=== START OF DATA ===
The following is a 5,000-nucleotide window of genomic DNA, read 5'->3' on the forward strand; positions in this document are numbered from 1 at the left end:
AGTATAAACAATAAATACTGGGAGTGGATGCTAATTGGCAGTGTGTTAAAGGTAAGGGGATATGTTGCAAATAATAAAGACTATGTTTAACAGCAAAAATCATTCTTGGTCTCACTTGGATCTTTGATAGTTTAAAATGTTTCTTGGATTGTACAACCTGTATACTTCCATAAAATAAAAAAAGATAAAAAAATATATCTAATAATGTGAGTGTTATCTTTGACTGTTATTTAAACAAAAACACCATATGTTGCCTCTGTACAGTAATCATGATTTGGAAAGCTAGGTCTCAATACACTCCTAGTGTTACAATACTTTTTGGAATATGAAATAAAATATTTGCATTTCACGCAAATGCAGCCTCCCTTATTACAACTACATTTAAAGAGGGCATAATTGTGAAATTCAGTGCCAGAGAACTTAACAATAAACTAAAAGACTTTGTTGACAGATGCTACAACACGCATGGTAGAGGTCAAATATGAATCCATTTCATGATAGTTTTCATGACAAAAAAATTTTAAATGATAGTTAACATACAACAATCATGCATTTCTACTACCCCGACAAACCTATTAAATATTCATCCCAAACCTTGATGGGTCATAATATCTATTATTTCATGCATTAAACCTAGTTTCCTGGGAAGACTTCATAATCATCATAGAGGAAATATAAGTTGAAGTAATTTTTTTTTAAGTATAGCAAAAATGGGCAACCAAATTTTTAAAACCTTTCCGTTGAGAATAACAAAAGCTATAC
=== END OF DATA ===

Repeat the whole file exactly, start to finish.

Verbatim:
The following is a 5,000-nucleotide window of genomic DNA, read 5'->3' on the forward strand; positions in this document are numbered from 1 at the left end:
AGTATAAACAATAAATACTGGGAGTGGATGCTAATTGGCAGTGTGTTAAAGGTAAGGGGATATGTTGCAAATAATAAAGACTATGTTTAACAGCAAAAATCATTCTTGGTCTCACTTGGATCTTTGATAGTTTAAAATGTTTCTTGGATTGTACAACCTGTATACTTCCATAAAATAAAAAAAGATAAAAAAATATATCTAATAATGTGAGTGTTATCTTTGACTGTTATTTAAACAAAAACACCATATGTTGCCTCTGTACAGTAATCATGATTTGGAAAGCTAGGTCTCAATACACTCCTAGTGTTACAATACTTTTTGGAATATGAAATAAAATATTTGCATTTCACGCAAATGCAGCCTCCCTTATTACAACTACATTTAAAGAGGGCATAATTGTGAAATTCAGTGCCAGAGAACTTAACAATAAACTAAAAGACTTTGTTGACAGATGCTACAACACGCATGGTAGAGGTCAAATATGAATCCATTTCATGATAGTTTTCATGACAAAAAAATTTTAAATGATAGTTAACATACAACAATCATGCATTTCTACTACCCCGACAAACCTATTAAATATTCATCCCAAACCTTGATGGGTCATAATATCTATTATTTCATGCATTAAACCTAGTTTCCTGGGAAGACTTCATAATCATCATAGAGGAAATATAAGTTGAAGTAATTTTTTTTTAAGTATAGCAAAAATGGGCAACCAAATTTTTAAAACCTTTCCGTTGAGAATAACAAAAGCTATAC